Fact Checking - When is enough, enough?
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Hello everyone,

I'm in the process of finishing my manuscript for a book of essays on restoring nature in urban settings. In the past, I've done all my own fact checking prior to publishing stand-alone essays, but for this project, I'm feeling extremely nervous.  Maybe it's first book jitters, but I feel I need to somehow do more than what I usually do (which is rely on research papers, books by experts, personal experience / accounts which are labeled as such, and, if possible, experts to interview).

I'm curious what methods others in this group use for fact-checking. For example:

Do you look for experts to read your work (and how do you recruit them) or do you solely rely on research papers, government papers, newspapers, etc?

When do you reach a conclusion that enough is enough, and the points you're making are adequately documented?  

Have you ever employed professional researchers and/or editors as fact checkers who can review your sources / citations and point our deficiencies?

Do you have any lessons learned to share? As in, what you'd never do again and what you now do that works well?  

What haven't I asked about fact checking that should be mentioned in this conversation?

Thanks for your help!

Adrienne (who's meeting with the developmental editor next week)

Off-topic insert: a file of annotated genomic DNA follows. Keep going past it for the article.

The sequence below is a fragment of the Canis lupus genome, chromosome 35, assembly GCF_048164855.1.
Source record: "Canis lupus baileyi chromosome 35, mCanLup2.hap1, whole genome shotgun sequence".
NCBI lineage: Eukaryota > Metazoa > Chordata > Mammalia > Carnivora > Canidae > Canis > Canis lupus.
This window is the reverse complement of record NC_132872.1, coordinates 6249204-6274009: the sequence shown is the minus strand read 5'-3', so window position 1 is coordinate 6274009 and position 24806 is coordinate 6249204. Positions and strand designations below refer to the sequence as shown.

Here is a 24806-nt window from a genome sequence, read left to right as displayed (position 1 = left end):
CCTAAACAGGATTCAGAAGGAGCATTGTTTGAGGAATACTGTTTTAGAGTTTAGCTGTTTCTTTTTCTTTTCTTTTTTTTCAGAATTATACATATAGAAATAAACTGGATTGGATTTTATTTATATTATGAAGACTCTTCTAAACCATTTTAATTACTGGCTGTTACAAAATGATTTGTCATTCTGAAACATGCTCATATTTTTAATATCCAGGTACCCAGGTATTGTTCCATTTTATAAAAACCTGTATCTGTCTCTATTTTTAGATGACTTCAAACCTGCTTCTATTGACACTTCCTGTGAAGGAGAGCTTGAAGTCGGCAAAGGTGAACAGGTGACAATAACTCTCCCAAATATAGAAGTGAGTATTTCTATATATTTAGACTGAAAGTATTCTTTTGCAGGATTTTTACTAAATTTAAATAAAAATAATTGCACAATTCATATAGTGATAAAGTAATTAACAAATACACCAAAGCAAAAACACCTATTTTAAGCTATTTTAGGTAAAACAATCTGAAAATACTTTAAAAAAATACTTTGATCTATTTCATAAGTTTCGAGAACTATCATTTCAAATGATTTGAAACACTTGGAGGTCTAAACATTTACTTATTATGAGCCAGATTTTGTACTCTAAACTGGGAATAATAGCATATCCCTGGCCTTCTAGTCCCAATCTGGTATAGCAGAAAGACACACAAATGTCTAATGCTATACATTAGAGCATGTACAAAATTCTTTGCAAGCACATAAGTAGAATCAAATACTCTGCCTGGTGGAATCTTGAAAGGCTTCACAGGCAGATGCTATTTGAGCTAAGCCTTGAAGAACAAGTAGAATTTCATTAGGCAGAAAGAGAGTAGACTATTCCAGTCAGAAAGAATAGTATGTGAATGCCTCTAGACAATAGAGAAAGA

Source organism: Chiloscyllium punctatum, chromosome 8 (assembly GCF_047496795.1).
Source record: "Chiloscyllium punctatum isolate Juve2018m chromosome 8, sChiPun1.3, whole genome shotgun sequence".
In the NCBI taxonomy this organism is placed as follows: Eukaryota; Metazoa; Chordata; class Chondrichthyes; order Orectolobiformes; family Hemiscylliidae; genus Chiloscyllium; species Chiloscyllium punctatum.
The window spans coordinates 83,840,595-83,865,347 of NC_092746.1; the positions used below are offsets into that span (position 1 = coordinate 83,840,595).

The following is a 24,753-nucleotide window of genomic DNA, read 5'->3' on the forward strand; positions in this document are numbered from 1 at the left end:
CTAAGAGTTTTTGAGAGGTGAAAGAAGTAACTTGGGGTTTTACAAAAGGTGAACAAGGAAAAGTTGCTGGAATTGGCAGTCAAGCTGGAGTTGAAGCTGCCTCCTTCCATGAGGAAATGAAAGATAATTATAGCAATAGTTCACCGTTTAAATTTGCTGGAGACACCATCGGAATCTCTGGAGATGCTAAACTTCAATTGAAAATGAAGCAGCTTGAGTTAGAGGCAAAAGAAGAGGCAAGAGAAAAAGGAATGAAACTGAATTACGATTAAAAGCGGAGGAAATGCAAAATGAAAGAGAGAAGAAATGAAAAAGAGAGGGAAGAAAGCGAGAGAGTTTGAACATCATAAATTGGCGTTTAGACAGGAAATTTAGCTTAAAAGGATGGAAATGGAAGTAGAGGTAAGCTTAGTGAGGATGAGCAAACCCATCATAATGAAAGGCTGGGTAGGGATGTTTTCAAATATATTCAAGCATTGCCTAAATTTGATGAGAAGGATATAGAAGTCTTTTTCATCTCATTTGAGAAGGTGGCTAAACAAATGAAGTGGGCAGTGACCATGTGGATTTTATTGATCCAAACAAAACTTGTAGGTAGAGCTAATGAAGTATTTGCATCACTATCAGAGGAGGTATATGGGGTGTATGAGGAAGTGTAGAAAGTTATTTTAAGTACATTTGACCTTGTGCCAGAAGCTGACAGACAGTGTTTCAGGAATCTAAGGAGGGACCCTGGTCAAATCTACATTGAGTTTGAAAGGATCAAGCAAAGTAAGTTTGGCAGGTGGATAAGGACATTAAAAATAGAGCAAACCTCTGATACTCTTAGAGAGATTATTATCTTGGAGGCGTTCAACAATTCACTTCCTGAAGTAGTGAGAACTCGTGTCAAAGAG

• Hi Adrienne- only just seeing this question now.  But here is what I have learned in reference to writing nature/science for kids (which I have been working on for the last year) and much of it based on the Boyd's Mills Press/Highlights model, which is where I learned it ... 

    It totally depends on the publisher, but for kid's science/nature, BMP definitely wants expert reviews.  I recruited mine by simply looking up their contact info on their scientific paper, and sending an email introducing myself.  Most scientists are rather kind, and willing to talk about their topic.  Also, you could try academics.  The couple of Professors I talked to were more than willing to help.  

    BMP/Highlights only want primary sources of info; government papers, peer- reviewed scientific papers, and interviews with scientists in the field.  They are extremely careful about the things they publish, and make sure everything is correct.  I have heard that other publisher do  not fact check, and care much less.  Which may be all well and good, but when it comes down to it, it is your name on the work, and you will be responsible if the facts are incorrect.

    I think enough is enough when the info/facts you are researching start to repeat themselves.  When you have hit all the sources and are not turning up anything new.  

    Good luck- I can't wait to read your work!


  • Thanks Michelle, that's good advice.  I have it in mind to call a few people at the UW and ask if they know a graduate student who would like a reasonable-but-fair-pay review job. Can't hurt, can it?

    Sorry for the delay in replying. SW never lets me know when someone comments on my posts, and I hadn't check the site since early October.

  • Dear Adrienne,

    Wow, that is a long list of questions!  I too am working on my first book and it is also nature based writing, so I am also struggling with some of these questions.  I am lucky in that I am currently a member of a large research community, Boise State University.  I am not ashamed to say that I often turn to this pool of educated individuals when fact checking, however I think you've done your due diligence, already.  It sounds like you've thoroughly checked and rechecked your material.  If you are nervous still, contact your local university.  You'd be surprised how willing people are to help, in exchange for lively conversation or a cup of coffee.  Good luck.